Technologische StudienVolume 8/2011
Museumsobjekte im Detail betrachtet:
Erste Erfahrungen bei der Anwendung eines digitalen 3D-Mikroskops im Museumsbereich an ausgewählten Beispielen des Kunsthistorischen Museums
Sabine Stanek, Christina Schaaf-Fundneider and Herbert Reitschuler
In December of 2008, the KHM with MVK and ÖTM was able to purchase a digital 3D microscope. The device, a model KH-7700 from the Japanese company HIROX, offers numerous possibilities for the nondestructive two- and three-dimensional optical investigation of works of art. The article contains detailed descriptions of the distinctive technical features of the microscope and illustrates the benefits of its use in the museum field.
On the basis of selected objects from the varied collections of the Kunsthistorisches Museum, the advantages of the device as compared with the characteristics of a conventional stereomicroscope are emphasized, and its strengths with regard to depth of field, the detailed representation of surface phenomena and its measurement possibilities are demonstrated.
Untersuchungen zur Marmorprovenienz von zwei Porträtköpfen aus Ephesos im Kunsthistorischen Museum in Wien
Manuela Laubenberger and Walter Prochaska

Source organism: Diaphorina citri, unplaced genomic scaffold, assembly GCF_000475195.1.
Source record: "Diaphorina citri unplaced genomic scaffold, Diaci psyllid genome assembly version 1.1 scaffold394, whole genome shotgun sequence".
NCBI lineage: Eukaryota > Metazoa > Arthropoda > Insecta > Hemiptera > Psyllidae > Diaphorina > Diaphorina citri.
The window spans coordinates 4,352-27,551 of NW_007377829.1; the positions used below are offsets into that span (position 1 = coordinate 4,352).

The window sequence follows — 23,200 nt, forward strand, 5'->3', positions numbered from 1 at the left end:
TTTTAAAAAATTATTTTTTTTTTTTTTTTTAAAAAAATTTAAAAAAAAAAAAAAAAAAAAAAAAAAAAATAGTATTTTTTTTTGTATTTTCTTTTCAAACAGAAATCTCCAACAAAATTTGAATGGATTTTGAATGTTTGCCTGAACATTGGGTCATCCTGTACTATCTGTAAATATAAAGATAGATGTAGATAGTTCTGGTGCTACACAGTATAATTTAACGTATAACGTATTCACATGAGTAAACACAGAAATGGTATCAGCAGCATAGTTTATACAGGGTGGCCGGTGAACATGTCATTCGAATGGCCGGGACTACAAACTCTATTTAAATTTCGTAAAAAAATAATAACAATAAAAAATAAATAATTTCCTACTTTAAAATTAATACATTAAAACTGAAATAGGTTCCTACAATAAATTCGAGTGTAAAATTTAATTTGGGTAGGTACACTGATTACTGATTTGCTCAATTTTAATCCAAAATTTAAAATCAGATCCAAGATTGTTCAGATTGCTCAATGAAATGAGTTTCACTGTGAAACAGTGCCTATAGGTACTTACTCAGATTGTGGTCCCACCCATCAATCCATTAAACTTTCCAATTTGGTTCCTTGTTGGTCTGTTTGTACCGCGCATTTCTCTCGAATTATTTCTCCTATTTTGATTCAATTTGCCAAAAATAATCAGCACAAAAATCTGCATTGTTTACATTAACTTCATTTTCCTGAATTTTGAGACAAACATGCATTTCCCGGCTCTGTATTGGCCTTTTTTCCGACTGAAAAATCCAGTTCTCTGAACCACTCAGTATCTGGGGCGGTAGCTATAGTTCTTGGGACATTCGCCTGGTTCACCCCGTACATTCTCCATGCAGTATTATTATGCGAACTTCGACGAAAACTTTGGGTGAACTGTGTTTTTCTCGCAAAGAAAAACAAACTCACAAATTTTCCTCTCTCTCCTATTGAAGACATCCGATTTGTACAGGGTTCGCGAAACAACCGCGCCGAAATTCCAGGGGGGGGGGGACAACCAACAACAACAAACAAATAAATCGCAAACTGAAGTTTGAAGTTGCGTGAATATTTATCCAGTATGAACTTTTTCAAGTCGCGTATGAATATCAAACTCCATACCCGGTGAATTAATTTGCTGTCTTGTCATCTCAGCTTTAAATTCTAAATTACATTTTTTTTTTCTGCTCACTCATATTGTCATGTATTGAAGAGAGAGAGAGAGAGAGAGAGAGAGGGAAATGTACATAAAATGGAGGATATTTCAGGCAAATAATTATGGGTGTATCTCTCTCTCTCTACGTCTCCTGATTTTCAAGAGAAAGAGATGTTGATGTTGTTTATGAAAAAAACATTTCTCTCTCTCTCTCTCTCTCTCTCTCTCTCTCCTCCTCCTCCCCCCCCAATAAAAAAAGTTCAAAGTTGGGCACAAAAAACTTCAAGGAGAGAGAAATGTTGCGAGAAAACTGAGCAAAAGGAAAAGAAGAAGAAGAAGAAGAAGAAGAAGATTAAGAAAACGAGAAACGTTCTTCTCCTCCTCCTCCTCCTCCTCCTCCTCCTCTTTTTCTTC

Through a combination of different analytical methods, the original source areas of the marble used for the two portrait heads of Arsinoë and Licinius, found in the Theatre of Ephesus, could be determined with a very high statistical probability. The marble of the Hellenistic portrait of Arsinoë comes from the Ephesus region and can be grouped in the marble type “Ephesus II”, while the early Late-Antique portrait head of Licinius is made of Proconnesian marble – a finding that correlates very well with a phase of intensive production of this marble.
To investigate the provenience of the marbles of the two portrait heads, a combination of petrographic and geochemical methods was applied. Further, in addition to the conventional analytical techniques, analysis of the fluid inclusions in the marbles was used in their characterization.